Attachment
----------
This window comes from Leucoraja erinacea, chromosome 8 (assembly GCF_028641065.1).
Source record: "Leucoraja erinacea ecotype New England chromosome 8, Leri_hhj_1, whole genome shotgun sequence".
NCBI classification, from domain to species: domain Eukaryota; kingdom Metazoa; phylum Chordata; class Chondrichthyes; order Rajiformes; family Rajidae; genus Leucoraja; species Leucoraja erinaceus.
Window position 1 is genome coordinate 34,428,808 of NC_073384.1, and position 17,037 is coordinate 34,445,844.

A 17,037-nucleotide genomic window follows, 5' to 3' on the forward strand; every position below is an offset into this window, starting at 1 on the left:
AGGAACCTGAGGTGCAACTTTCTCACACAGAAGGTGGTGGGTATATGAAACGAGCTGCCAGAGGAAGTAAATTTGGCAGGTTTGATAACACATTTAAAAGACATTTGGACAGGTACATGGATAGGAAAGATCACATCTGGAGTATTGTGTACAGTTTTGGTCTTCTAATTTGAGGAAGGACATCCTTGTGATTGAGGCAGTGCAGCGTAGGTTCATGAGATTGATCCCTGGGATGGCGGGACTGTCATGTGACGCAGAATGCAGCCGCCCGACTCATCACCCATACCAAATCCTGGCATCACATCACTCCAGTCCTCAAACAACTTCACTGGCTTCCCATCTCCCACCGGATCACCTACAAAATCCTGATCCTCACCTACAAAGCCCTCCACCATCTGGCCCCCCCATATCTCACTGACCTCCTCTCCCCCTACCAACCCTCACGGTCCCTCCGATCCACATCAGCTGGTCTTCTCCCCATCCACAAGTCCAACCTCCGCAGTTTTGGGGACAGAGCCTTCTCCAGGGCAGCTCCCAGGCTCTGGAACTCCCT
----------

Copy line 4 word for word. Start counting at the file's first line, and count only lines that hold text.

Window position 1 is genome coordinate 34,428,808 of NC_073384.1, and position 17,037 is coordinate 34,445,844.